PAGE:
As sons and daughters, our heavenly Father exhorts us to work passionately alongside Him in the field of souls- and to keep working until He comes or until He calls us home. “Be faithful, even to the point of death, and I will give you the crown of life.” Revelation 2:10, NIV.
That doesn’t often happen with our work on earth. We don’t always get the raise we’re due or receive credit for our work. But in heaven, our every kingdom expanding act here on earth will be remembered and rewarded. ““Behold, I am coming soon! My reward is with me, and I will give to everyone according to what he has done.” Revelation 22:12, NIV. Steve Berger says: Some Christians will get rewards and responsibilities in heaven this will blow our minds. Why? Because on earth their hearts were motivated by heaven.
The work won’t always be easy, but the joy will never dim. And the rewards? Well, they’re out of this world! “I consider that our present sufferings are not worth comparing with the glory that will be revealed in us.” Romans 8:18 NIV. “Blessed is the man who perseveres under trial, because when he has stood the test, he will receive the crown of life that God has promised to those who love him.” James 1:12, NIV.
Every human is guaranteed a forever; it’s just a matter of where that “forever” will be
“Just as man is destined to die once, and after that to face judgment” Hebrews 9:27 NIV. “Then they will go away to eternal punishment, but the righteous to eternal life.”” Matthew 25:46, NIV.
Here is the reality: from the time we are conceived, we are on course to eternity. Yes, we have a layover on earth, but when we touch down in this world, the clock starts ticking off the hours in anticipation of our final departure. If we have the average lifespan, we will have just under 615,000 hours until takeoff- a matter of some 25,000 days. How quickly it goes! And as quickly as we make our entrance, we are on our way out, headed to our final destination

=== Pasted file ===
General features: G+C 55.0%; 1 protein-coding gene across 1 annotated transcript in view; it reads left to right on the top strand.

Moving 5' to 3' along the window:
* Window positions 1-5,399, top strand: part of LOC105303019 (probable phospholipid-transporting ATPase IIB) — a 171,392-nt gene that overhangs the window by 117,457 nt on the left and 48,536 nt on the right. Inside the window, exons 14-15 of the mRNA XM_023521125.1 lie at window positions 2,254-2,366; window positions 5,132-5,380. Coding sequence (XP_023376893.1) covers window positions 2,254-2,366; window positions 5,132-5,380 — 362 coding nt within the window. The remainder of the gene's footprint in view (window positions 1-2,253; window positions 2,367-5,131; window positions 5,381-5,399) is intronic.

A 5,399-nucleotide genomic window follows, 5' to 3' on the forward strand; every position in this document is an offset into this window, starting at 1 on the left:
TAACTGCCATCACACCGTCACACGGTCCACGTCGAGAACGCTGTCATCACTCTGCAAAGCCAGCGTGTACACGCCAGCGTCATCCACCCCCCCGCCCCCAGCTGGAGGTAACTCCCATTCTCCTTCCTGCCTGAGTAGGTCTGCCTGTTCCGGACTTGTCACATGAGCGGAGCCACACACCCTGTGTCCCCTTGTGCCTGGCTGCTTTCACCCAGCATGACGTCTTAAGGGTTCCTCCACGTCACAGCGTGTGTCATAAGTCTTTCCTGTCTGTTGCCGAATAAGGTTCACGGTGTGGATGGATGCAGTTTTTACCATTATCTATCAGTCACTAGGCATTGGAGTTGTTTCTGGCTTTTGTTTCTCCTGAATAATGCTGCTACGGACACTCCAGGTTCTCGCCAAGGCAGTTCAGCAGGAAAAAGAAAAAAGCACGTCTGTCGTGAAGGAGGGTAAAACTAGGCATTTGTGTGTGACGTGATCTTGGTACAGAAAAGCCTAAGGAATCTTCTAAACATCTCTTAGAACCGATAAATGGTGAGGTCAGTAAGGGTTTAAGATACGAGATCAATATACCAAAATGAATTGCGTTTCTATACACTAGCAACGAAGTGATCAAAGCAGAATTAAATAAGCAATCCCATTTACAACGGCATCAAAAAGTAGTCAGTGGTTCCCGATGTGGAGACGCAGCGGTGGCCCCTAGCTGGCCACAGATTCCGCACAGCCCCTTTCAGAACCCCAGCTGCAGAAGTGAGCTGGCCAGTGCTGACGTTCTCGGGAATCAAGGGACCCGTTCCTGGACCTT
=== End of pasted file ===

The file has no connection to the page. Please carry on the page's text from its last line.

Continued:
Depending on which side of eternity’s question we take, death is either dreadful or desirable; the greatest loss or the ultimate gain. Charles Spurgeon said, “Death to the wicked is the King of terrors. Death to the saint is the end of terrors, the commencement of glory.” No one can anticipate advantage, benefit, profit in death- except for the Christian.
The entrance to everlasting life is just as close as eternity itself. Jesus is the door (Luke 13:24) and today is the day of salvation (2 Corinthians 6:2). How do we gain eternal life?
The stakes are high surrounding this decision about where to spend forever. “One minute after we slip behind the parted curtain, we will either be enjoying a personal welcome from Christ or catching our first glimpse of doom as we have never known it.”- Erwin Lutzer
We are either here on earth, or we are in the eternal realm. There is no middle ground. David told Jonathan- “Yet as surely as the LORD lives and as you live, there is only a step between me and death.” 1 Samuel 20:3, NIV. Whether we step into eternal life or eternal death depends on what we decide about Christ.